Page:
United Way of Eagle River Valley gives support, hope to many in community
And many of those angels have an angel of their own: The United Way of the Eagle River Valley.
A behind-the-scenes supporter of many local nonprofit groups since 1996, the local United Way has quietly given many community nonprofits and social agencies the extra dollars they need to make a difference in the community.
Bopp said she is grateful she and others who have fallen on hard times have a wide range of organizations and social services to turn to in the valley. Bopp suffers from multiple sclerosis, is blind and, along with her husband Steve, takes care of her two grandsons, one of whom suffers from the effects of fetal alcohol poisoning.
When first diagnosed with MS four years ago, Bopp needed wheelchair ramps and other items installed in her mobile home, but didn’t know where she’d get the money. She turned to several social service organizations for help, and on the day she was released from the hospital, was able to roll into her home thanks, in part, to funds from the Eagle Valley Assistance Fund.
A revolving loan program, the fund helps working families not qualified for traditional economic assistance. It offers no-interest loans to help cover basic and critical needs including housing, transportation and medical bills as well as financial counseling and referrals to other assistance agencies.
Since 1993, the fund has helped about 200 families besides the Bopps. Recipients include a single mother with a medical crisis who used a loan to keep her home out of foreclosure, and other residents who have received down-payment and rent assistance.
The fund allows people who have fallen on hard times to develop self sufficiency. Fund board member Tsu Wolin-Brown noted a case where a father took a loan to buy tools so he could work. After he paid off his loan, he was able to apply for help with a down payment to purchase a home.
“A lot of these people don’t have credit and could never have gotten a loan otherwise,” Wolin-Brown said.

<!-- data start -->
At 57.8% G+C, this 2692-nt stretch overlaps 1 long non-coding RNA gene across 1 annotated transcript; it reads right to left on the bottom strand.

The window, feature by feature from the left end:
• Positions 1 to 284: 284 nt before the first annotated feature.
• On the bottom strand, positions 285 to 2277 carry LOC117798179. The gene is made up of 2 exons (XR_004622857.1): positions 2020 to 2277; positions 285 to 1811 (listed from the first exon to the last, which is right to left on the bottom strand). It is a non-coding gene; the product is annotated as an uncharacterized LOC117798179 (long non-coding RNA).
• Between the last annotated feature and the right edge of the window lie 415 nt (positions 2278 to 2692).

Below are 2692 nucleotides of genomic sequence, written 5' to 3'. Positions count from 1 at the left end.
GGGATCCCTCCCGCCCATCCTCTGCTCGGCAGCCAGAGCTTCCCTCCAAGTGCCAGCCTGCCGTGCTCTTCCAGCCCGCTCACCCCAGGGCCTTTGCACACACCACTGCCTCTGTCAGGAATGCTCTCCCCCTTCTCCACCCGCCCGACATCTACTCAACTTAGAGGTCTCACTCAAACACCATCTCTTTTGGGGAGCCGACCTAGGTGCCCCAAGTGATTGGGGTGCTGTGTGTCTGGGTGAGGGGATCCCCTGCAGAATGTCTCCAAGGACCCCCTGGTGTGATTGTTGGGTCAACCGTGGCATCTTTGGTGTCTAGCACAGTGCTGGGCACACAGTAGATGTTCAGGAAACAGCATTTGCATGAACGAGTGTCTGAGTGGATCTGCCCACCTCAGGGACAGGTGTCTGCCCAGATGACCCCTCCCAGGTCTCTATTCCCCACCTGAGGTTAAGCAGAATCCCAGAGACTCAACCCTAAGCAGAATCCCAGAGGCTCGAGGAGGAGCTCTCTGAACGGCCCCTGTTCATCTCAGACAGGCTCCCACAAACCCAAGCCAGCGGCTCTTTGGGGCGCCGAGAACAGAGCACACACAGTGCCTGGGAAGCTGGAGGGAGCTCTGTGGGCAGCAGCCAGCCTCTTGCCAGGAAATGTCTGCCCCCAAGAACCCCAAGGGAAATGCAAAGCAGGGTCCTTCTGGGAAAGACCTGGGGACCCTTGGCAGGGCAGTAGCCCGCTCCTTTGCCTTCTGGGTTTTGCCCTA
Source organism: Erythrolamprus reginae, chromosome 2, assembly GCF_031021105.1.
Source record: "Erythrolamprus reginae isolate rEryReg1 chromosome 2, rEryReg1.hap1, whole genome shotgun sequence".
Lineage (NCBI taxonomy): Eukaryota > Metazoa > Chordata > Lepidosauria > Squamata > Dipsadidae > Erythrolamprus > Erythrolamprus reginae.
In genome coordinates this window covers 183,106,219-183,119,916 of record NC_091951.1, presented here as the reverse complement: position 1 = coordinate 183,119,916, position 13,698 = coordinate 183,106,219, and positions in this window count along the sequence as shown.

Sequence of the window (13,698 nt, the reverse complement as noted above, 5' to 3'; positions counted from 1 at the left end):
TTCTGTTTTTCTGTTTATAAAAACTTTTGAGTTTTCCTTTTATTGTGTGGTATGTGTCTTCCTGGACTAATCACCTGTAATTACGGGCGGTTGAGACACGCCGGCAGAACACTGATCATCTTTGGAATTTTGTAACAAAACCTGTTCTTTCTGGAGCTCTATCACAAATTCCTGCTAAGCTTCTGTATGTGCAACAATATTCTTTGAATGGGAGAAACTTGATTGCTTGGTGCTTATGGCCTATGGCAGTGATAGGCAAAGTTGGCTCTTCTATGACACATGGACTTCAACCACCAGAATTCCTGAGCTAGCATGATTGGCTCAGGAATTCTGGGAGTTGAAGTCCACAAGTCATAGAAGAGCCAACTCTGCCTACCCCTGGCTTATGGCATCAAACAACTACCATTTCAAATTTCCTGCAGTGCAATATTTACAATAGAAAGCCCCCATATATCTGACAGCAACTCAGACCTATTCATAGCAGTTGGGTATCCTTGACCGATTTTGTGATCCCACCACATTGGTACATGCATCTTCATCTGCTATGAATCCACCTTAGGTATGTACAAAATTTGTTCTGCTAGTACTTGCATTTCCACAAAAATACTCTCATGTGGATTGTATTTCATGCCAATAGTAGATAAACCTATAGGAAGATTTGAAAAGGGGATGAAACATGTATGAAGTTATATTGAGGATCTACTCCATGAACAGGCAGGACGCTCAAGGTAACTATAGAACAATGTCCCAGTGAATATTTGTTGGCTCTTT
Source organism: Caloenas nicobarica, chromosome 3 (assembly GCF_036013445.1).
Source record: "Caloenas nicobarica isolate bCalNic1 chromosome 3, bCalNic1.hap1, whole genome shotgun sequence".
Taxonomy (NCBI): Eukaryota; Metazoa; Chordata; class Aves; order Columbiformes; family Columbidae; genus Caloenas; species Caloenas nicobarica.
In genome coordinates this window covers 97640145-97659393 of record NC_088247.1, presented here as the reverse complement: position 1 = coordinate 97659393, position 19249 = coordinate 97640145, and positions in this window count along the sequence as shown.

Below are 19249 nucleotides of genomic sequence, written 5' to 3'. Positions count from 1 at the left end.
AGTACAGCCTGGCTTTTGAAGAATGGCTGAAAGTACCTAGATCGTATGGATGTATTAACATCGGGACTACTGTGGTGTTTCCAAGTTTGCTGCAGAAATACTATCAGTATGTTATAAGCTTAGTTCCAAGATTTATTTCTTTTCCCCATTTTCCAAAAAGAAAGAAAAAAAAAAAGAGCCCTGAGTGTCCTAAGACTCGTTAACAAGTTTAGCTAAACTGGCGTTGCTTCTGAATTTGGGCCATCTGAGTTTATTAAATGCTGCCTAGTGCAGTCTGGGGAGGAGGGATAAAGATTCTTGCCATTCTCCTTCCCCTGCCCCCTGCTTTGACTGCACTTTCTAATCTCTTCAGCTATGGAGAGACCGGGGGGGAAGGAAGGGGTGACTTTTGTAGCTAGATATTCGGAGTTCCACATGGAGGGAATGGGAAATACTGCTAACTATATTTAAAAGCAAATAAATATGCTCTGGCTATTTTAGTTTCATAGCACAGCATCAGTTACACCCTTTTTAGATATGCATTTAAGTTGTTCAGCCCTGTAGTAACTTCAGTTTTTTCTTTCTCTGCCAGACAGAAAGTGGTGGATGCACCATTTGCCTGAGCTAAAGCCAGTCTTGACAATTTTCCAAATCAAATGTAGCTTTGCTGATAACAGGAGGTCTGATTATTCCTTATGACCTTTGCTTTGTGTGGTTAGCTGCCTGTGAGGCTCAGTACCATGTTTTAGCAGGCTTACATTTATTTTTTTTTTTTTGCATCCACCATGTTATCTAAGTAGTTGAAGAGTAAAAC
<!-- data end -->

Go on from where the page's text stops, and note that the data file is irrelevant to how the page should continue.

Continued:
Last year, the United Way gave a grant of $2,500 to the fund and Wolin-Brown said the support was essential.
“United Way makes a big difference for a lot of our nonprofits. It allows people to make donations through work,” said Wolin-Brown.
The Salvation Army, also supported by United Way, has also helped the Bopps and other local families. United Way gave the group a $5,000 grant last year, which has helped the Salvation Army operate many of their programs.
In turn, the Salvation Army works with many local organizations and agencies including Vail Valley Cares, the Resource Center of Eagle County and Eagle County Department of Health and Human Services to provide referrals to social services, a year-round food bank and holiday food basket program and emergency financial assistance.
Adopt-A-Family is one Salvation program that pairs families who may not otherwise have a happy holiday with donor families who provide clothing, food and toys.
“My grandchildren would not have had Christmas for a few years without the Salvation Army. Those (donor families) are wonderful. The kids got new outfits for school including coats, boots, and even gloves,” said Bopp, who also praised the organization’s food program.
According to local Salvation Army director Greg Osteen, the food bank gives more than 240 food baskets to families over the course of a year. Each basket contains basic items including canned vegetables, rice and pasta, peanut butter, bread, dried milk and toiletries. If a basket is for a family with an infant, baby food and diapers are also included. During the holiday food basket program this past year, the organization gave an additional 785 food baskets to families in need.
Operating on a budget of just $100,000 and with only one paid staff member, the Salvation Army gives 70 percent of its budget to direct aid.
“United Way is very important. Without their support, we’d be out of business,” said Joanne Carhart Levy, the Salvation Army’s local fund-raising coordinator.
Miles for Smiles
Since 1996, the local United Way chapter has given more than $470,000 to community nonprofits and programs, and in 2003, distributed more than $119,000.